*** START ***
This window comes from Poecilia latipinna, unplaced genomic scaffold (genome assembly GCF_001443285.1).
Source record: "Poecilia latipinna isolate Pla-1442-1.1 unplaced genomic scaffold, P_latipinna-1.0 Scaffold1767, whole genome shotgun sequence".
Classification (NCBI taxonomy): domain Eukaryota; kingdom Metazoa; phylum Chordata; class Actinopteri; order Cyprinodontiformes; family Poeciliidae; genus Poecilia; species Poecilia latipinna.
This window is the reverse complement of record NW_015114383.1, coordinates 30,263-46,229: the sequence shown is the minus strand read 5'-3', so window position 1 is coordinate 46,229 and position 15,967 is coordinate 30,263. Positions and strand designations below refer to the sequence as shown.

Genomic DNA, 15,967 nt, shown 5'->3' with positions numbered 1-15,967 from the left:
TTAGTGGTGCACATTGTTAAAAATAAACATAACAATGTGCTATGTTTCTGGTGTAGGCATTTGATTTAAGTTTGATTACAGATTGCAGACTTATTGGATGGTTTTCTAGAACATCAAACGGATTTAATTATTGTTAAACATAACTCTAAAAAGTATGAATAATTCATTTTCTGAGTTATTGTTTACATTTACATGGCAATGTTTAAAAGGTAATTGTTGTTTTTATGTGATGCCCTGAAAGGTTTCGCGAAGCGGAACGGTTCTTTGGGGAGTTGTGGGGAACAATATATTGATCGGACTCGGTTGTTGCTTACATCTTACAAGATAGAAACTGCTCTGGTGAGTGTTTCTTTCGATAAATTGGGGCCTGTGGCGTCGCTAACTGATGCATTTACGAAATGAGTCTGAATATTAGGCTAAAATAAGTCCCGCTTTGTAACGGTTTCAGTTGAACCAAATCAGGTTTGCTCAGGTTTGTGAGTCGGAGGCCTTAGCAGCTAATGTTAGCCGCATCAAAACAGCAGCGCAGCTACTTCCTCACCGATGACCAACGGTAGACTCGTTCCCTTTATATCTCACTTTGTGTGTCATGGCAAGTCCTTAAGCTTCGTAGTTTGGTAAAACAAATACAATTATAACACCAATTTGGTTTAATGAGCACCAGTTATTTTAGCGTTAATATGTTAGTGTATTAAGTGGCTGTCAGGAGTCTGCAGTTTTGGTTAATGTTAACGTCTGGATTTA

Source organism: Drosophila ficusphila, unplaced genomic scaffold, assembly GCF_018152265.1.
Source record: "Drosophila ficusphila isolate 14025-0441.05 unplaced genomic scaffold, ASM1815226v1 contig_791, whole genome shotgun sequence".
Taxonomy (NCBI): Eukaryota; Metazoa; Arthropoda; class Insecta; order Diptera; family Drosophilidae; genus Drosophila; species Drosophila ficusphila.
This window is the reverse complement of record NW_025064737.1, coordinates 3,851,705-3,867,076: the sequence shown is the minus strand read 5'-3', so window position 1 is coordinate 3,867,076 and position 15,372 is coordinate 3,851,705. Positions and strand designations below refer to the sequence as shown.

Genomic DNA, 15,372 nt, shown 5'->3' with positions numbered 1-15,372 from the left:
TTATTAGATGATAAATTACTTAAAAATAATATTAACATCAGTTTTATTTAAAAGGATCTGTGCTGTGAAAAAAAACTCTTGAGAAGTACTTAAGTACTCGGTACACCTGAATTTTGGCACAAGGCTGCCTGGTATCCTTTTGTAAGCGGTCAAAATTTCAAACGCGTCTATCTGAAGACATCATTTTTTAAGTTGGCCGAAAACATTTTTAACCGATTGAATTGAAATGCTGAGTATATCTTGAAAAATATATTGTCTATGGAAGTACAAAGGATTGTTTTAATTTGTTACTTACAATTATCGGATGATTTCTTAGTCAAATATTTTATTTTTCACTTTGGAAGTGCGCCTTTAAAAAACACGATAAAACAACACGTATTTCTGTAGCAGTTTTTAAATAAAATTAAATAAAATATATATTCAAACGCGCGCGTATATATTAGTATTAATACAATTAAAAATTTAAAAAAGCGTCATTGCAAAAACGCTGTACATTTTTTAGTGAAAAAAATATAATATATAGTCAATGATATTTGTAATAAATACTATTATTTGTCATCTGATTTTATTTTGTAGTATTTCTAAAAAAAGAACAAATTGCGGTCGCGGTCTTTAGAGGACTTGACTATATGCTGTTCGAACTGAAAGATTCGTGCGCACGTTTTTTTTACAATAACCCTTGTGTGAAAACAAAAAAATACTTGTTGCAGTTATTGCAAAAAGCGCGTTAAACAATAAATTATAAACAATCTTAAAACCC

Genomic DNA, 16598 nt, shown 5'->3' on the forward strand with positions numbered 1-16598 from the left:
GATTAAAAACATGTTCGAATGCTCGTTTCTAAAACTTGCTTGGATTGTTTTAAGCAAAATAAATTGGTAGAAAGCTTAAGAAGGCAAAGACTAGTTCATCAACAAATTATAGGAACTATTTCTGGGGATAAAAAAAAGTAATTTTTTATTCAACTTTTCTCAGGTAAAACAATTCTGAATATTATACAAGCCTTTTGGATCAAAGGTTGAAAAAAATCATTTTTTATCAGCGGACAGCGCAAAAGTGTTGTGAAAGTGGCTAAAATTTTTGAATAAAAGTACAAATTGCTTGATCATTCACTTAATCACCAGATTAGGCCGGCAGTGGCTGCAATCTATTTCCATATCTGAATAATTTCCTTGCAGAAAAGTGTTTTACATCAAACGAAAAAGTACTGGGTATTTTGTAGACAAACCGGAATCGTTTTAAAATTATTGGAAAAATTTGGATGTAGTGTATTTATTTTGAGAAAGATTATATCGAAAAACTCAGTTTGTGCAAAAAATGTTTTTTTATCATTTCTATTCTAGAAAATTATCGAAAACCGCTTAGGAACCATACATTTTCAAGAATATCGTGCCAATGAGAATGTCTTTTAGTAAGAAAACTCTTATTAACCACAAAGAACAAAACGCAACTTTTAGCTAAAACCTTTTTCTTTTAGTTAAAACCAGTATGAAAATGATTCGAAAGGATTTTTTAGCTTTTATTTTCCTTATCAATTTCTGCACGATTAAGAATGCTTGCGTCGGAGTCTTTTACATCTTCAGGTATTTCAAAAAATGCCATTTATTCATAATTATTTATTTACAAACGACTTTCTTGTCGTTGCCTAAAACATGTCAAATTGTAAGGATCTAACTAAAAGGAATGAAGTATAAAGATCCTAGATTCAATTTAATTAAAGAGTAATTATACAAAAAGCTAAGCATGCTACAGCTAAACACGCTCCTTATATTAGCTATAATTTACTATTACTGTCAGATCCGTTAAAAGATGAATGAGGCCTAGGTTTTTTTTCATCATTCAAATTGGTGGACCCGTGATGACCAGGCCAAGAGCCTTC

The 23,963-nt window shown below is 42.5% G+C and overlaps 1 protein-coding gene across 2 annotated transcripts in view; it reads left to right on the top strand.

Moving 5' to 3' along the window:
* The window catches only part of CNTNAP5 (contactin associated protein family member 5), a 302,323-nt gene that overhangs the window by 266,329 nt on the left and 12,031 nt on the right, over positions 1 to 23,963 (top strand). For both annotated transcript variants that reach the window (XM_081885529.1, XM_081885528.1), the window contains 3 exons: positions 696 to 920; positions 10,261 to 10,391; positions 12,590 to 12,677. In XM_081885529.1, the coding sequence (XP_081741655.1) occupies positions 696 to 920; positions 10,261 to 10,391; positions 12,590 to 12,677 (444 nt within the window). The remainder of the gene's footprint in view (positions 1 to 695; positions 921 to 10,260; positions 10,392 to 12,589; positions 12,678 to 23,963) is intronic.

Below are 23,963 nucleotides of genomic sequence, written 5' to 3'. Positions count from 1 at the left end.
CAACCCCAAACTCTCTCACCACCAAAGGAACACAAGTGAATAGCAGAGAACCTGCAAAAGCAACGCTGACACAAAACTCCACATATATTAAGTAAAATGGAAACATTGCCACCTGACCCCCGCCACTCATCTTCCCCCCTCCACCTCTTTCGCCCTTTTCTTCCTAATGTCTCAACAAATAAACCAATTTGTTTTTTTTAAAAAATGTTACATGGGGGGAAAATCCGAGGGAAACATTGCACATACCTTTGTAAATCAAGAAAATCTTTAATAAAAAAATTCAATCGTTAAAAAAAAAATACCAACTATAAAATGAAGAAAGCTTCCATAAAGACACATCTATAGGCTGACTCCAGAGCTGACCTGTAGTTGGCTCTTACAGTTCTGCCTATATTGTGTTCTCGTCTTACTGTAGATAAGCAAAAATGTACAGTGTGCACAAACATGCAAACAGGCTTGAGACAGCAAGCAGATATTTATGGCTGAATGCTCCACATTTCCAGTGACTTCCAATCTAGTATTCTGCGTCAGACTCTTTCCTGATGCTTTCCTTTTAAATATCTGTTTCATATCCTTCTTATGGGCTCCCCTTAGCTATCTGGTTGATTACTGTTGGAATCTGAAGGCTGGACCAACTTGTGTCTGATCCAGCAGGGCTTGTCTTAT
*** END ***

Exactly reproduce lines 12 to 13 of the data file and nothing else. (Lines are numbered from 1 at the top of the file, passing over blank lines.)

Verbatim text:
TTATTAGATGATAAATTACTTAAAAATAATATTAACATCAGTTTTATTTAAAAGGATCTGTGCTGTGAAAAAAAACTCTTGAGAAGTACTTAAGTACTCGGTACACCTGAATTTTGGCACAAGGCTGCCTGGTATCCTTTTGTAAGCGGTCAAAATTTCAAACGCGTCTATCTGAAGACATCATTTTTTAAGTTGGCCGAAAACATTTTTAACCGATTGAATTGAAATGCTGAGTATATCTTGAAAAATATATTGTCTATGGAAGTACAAAGGATTGTTTTAATTTGTTACTTACAATTATCGGATGATTTCTTAGTCAAATATTTTATTTTTCACTTTGGAAGTGCGCCTTTAAAAAACACGATAAAACAACACGTATTTCTGTAGCAGTTTTTAAATAAAATTAAATAAAATATATATTCAAACGCGCGCGTATATATTAGTATTAATACAATTAAAAATTTAAAAAAGCGTCATTGCAAAAACGCTGTACATTTTTTAGTGAAAAAAATATAATATATAGTCAATGATATTTGTAATAAATACTATTATTTGTCATCTGATTTTATTTTGTAGTATTTCTAAAAAAAGAACAAATTGCGGTCGCGGTCTTTAGAGGACTTGACTATATGCTGTTCGAACTGAAAGATTCGTGCGCACGTTTTTTTTACAATAACCCTTGTGTGAAAACAAAAAAATACTTGTTGCAGTTATTGCAAAAAGCGCGTTAAACAATAAATTATAAACAATCTTAAAACCC

Genomic DNA, 16598 nt, shown 5'->3' on the forward strand with positions numbered 1-16598 from the left: